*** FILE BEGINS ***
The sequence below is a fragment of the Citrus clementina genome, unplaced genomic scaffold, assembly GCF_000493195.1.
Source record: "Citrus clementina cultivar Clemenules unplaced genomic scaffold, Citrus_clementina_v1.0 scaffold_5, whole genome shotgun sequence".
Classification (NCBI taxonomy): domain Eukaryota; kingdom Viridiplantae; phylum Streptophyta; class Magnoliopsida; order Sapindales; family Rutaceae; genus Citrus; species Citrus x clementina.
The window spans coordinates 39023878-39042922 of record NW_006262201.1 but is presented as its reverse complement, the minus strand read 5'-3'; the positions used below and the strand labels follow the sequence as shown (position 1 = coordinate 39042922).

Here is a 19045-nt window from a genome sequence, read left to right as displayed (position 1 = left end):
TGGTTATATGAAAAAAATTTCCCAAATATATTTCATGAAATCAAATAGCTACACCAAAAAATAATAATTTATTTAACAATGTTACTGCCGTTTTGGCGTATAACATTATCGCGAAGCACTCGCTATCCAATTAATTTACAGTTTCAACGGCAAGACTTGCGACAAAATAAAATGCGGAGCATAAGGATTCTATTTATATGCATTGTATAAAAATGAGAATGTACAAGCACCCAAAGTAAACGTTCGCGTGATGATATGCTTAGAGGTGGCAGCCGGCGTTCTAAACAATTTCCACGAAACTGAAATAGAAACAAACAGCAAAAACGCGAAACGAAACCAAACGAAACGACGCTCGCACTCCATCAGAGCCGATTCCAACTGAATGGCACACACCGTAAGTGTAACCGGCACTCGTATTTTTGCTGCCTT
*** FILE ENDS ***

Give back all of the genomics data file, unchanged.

The sequence below is a fragment of the Citrus clementina genome, unplaced genomic scaffold, assembly GCF_000493195.1.
Source record: "Citrus clementina cultivar Clemenules unplaced genomic scaffold, Citrus_clementina_v1.0 scaffold_5, whole genome shotgun sequence".
Classification (NCBI taxonomy): domain Eukaryota; kingdom Viridiplantae; phylum Streptophyta; class Magnoliopsida; order Sapindales; family Rutaceae; genus Citrus; species Citrus x clementina.
The window spans coordinates 39023878-39042922 of record NW_006262201.1 but is presented as its reverse complement, the minus strand read 5'-3'; the positions used below and the strand labels follow the sequence as shown (position 1 = coordinate 39042922).

Here is a 19045-nt window from a genome sequence, read left to right as displayed (position 1 = left end):
TGGTTATATGAAAAAAATTTCCCAAATATATTTCATGAAATCAAATAGCTACACCAAAAAATAATAATTTATTTAACAATGTTACTGCCGTTTTGGCGTATAACATTATCGCGAAGCACTCGCTATCCAATTAATTTACAGTTTCAACGGCAAGACTTGCGACAAAATAAAATGCGGAGCATAAGGATTCTATTTATATGCATTGTATAAAAATGAGAATGTACAAGCACCCAAAGTAAACGTTCGCGTGATGATATGCTTAGAGGTGGCAGCCGGCGTTCTAAACAATTTCCACGAAACTGAAATAGAAACAAACAGCAAAAACGCGAAACGAAACCAAACGAAACGACGCTCGCACTCCATCAGAGCCGATTCCAACTGAATGGCACACACCGTAAGTGTAACCGGCACTCGTATTTTTGCTGCCTT